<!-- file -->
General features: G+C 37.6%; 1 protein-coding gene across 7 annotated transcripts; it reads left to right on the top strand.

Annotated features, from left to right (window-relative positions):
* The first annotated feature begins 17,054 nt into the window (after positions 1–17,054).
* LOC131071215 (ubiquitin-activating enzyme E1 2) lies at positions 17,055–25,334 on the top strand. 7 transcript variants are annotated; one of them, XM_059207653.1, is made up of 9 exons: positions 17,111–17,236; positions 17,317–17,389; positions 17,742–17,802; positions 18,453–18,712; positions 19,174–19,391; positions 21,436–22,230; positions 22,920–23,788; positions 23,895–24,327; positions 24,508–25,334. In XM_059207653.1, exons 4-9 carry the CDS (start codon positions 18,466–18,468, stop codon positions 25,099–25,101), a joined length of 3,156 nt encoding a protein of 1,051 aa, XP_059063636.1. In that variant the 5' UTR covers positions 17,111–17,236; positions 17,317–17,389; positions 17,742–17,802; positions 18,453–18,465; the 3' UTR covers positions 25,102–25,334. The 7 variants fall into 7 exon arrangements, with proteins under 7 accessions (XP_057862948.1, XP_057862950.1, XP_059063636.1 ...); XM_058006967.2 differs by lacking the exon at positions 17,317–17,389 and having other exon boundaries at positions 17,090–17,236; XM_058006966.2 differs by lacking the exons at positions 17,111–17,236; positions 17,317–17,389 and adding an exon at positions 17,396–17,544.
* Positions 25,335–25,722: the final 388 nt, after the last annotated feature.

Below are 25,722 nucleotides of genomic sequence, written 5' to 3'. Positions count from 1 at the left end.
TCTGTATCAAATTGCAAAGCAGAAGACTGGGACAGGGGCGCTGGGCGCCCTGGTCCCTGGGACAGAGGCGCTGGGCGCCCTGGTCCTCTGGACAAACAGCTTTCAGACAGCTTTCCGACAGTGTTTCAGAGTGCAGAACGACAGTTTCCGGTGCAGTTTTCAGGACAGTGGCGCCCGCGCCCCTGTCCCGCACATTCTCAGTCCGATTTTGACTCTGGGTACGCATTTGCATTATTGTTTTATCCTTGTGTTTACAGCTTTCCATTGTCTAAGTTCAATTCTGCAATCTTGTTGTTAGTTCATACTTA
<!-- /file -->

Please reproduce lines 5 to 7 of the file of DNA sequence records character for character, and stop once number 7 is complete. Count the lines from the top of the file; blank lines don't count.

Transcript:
* Positions 25,335–25,722: the final 388 nt, after the last annotated feature.

Below are 25,722 nucleotides of genomic sequence, written 5' to 3'. Positions count from 1 at the left end.
TCTGTATCAAATTGCAAAGCAGAAGACTGGGACAGGGGCGCTGGGCGCCCTGGTCCCTGGGACAGAGGCGCTGGGCGCCCTGGTCCTCTGGACAAACAGCTTTCAGACAGCTTTCCGACAGTGTTTCAGAGTGCAGAACGACAGTTTCCGGTGCAGTTTTCAGGACAGTGGCGCCCGCGCCCCTGTCCCGCACATTCTCAGTCCGATTTTGACTCTGGGTACGCATTTGCATTATTGTTTTATCCTTGTGTTTACAGCTTTCCATTGTCTAAGTTCAATTCTGCAATCTTGTTGTTAGTTCATACTTA